Mutant Year Zero: Road to Eden is a bit of an odd duck. It also stars an odd duck—at least partially. See, the “mutant” part of this XCOM-like tactics game refers to its playable characters. One of whom is a walking, talking duck man. And, whoa nelly, does the game ever remind you of this fact.
Our feathered friend, understandably named Dux, isn’t alone. The two-hour preview build I played included a pig man and a woman who is also apparently a mutant (she has a horn, I guess). The trio is part of a group called the Stalkers. They explore the uninhabitable wasteland of a post-apocalyptic world, called The Zone, for valuable scrap and supplies.
Sound familiar? It will if you played the cult smash Stalker: Shadow of Chernobyl. Mutant Year Zero takes some clear stylistic cues from that game (or at least its source material, the Russian novel Roadside Picnic). Although this game is a lot less grim than either.
Sure, it’s a post-apocalypse, but it’s also full of duck puns. And I mean full of duck puns. Remember how I said this was a two-hour preview? I hit at least three or four double duck entendres in that short time. Did you also know “duck” rhymes with “fuck”? Because I do; three times over.
When the crew isn’t cracking (debatably) wise, it’s cracking skulls. And the combat works a lot better than the humor.
XCOM is another clear and present influence—right down to the interface. Your squad and nearby enemies take turns moving, firing, taking cover, and entering “overwatch.” That last action will be familiar to most tactics game players. It basically sacrifices a direct attack for the chance to crack one off when an enemy moves into the waiting soldier’s range. It’s especially useful when enemies are entrenched in cover, because overwatch doesn’t fire until a target is out in the open.
Overwatch is doubly useful in Mutant Year Zero. That’s because the game sports two major differences over XCOM. First is that shot percentages—the chance to actually hit a target at range—are much less granular. Everything is in zero, 25, 50, 75, or 100 percent chance increments. Light cover provides 25 and extra percent protection. Full cover provides a full 50. So every action either has a massive impact on your chances, or none at all.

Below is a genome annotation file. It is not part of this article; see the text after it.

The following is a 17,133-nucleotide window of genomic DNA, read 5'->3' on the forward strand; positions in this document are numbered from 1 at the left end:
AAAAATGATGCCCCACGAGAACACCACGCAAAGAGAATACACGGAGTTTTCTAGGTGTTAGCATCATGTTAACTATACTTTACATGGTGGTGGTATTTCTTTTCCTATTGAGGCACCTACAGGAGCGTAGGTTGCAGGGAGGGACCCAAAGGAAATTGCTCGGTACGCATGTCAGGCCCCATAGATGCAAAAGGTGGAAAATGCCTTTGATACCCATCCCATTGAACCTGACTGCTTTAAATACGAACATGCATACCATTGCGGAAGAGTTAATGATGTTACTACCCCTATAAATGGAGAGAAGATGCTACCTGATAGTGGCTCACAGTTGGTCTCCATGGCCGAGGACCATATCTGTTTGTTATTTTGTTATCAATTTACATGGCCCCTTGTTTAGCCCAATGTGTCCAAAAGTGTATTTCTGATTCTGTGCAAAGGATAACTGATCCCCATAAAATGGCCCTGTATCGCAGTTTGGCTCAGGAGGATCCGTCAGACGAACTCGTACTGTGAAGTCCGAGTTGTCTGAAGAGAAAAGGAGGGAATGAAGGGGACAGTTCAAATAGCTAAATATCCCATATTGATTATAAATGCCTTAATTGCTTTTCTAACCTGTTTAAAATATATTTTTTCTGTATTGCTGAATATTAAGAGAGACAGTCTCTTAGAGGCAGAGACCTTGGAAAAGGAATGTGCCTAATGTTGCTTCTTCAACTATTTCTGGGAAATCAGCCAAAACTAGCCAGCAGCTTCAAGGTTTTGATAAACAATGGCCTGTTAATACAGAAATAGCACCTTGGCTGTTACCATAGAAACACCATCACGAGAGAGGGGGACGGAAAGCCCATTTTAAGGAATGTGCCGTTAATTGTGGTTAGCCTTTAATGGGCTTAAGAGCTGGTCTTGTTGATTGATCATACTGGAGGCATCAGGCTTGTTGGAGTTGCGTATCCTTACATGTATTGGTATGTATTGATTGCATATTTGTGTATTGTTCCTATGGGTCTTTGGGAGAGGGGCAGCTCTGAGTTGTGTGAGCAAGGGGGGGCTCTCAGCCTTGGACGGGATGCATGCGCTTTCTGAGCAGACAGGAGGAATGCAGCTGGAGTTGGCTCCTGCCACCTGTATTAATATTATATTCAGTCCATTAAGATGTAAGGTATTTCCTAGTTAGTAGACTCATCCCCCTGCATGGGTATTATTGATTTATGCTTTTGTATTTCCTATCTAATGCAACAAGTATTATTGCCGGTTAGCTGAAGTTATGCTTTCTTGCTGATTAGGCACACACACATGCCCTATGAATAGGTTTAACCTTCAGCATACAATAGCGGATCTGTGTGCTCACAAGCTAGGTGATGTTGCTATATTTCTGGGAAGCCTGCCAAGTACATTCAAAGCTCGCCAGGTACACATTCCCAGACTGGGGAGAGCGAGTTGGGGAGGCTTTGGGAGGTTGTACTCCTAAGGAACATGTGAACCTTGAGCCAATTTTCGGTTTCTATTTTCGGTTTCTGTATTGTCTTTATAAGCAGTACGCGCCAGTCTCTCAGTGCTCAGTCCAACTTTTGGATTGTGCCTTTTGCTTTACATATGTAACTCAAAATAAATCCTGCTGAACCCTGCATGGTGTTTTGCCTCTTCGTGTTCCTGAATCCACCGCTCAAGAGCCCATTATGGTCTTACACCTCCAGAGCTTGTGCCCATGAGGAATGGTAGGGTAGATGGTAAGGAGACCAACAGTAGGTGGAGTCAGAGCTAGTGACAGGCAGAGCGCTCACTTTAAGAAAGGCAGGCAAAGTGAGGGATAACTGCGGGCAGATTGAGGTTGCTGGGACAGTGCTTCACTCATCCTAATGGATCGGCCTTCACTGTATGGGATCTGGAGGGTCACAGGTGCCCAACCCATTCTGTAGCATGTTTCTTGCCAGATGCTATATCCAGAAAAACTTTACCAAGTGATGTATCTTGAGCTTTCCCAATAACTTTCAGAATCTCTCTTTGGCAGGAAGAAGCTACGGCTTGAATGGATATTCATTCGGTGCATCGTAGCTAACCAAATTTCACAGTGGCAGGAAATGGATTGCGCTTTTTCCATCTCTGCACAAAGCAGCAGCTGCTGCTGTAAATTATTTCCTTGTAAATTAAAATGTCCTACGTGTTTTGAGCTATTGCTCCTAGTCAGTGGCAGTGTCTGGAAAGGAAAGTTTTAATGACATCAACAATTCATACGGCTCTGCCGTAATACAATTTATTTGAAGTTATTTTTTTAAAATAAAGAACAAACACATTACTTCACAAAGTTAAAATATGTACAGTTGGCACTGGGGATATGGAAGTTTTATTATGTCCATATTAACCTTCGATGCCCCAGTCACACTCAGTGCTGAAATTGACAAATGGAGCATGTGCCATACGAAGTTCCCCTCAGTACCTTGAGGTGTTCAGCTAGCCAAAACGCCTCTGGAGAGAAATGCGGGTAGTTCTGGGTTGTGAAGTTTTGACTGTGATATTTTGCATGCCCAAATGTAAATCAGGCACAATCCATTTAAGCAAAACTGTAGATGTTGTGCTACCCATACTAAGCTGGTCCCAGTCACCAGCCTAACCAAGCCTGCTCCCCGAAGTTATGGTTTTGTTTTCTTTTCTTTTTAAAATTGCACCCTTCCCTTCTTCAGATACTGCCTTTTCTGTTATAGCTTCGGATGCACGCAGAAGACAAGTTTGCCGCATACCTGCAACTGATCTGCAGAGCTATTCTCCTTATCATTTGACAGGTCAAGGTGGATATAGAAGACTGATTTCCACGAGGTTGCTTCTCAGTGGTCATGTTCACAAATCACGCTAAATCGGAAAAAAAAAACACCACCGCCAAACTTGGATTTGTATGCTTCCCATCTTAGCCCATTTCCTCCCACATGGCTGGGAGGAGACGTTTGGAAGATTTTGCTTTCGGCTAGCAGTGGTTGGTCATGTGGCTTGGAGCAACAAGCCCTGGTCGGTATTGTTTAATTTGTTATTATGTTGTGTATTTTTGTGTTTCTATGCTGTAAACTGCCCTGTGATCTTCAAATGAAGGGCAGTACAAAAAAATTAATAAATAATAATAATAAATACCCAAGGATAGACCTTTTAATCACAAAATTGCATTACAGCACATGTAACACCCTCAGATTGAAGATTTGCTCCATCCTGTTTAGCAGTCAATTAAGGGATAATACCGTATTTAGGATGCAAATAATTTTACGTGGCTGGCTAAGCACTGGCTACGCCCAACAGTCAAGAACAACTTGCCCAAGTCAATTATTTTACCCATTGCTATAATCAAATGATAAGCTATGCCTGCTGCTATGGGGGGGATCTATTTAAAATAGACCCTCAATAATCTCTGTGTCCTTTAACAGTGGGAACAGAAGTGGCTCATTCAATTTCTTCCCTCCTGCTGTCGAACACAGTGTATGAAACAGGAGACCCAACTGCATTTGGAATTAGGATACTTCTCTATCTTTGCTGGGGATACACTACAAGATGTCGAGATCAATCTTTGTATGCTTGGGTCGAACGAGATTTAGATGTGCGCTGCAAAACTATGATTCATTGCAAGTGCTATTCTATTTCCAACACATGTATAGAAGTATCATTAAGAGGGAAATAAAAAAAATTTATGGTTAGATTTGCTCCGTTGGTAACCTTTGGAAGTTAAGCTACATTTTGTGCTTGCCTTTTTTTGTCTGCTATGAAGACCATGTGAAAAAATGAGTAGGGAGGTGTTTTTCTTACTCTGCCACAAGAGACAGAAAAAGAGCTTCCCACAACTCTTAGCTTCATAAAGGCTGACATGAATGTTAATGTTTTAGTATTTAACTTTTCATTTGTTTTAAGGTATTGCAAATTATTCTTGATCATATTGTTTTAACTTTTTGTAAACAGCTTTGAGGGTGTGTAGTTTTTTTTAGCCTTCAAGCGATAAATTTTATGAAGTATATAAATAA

The second difference is stealth. Mutant Year Zero actually gives you real-time control of the party between battles. You can explore each map, hunt for loot, or ambush enemies. Ambushes make a big difference, because you can isolate small groups of ghouls and other monsters. Pick them off, and your next fight is much easier. Alert too many, and you can easily get swarmed. Putting allies into overwatch keeps them hidden while enemies charge your beefier buddies.
Stealth seems like it could be the game’s most interesting wrinkle. Otherwise, Mutant Year Zero feels pretty simple. It’s got some awfully generous movement range and a very simple upgrade system, on top of its streamlined shot percentages. I’d say it sits somewhere between XCOM: Enemy Unknown and Mario + Rabbids: Kingdom Battle (a.k.a. “XCOM Junior). Although a few design choices chafe against that comparison.
Health, for instance, doesn’t restore automatically—not even after battle. Instead you have to use limited health packs. You can find some in the world, but I burned through them much faster than I could loot them. That meant buying more from the game’s headquarters location. And they get expensive. So much so that I couldn’t afford new grenades (which are also consumable) or upgrades instead.
That sort of punishing attrition feels at odds with the game’s gentler mechanics. If anything, it’s more in line with the much grimmer Stalker games Mutant Year Zero takes its nomenclature from.
There is one loophole, though. Squaddies don’t die when they hit zero health. They only go down for several turns, during which you can revive them with a health kit. “Deceased” Stalkers even stand up again if you manage to beat the battle without them. There’s really no long-term consequence—besides a bit of damage you can heal to full with health kits anyway.
It’s a strange system. Technically, you can let extremely weak teammates die near the end of a battle to heal them about halfway. It’ll save you money, which seems harder to come by than the battles are to finish.
Mutations might alleviate that strange push-and-pull. Each character has a unique, but small, skill tree that unlocks new abilities. These are as basic as extra HP and as complex as growing wings mid-battle. Although the skills are functionally very familiar.
Literally growing wings to get a height advantage is an striking development. But, at least in this build, few skills seem that flashy. “Run & Gun,” which lets a unit act after sprinting, is another XCOM favorite. It even has the same name. It’s useful, but hardly plays with the promise of full-body genetic alteration. Hopefully the final game is a bit more adventurous.
That’s what I’d like to see more out of Mutant Year Zero: weirdness. Its sense of humor is strained and its gameplay is simple. Although isolating enemies through stealth adds an original strategic layer. Getting especially goofy with its premise could be just the niche the game needs to find.
Otherwise, it seems like a solid entry point for tactics game newcomers. I just see the spark of something more. I’m genuinely curious if the final version of Mutant Year Zero can stoke that potential into something bigger.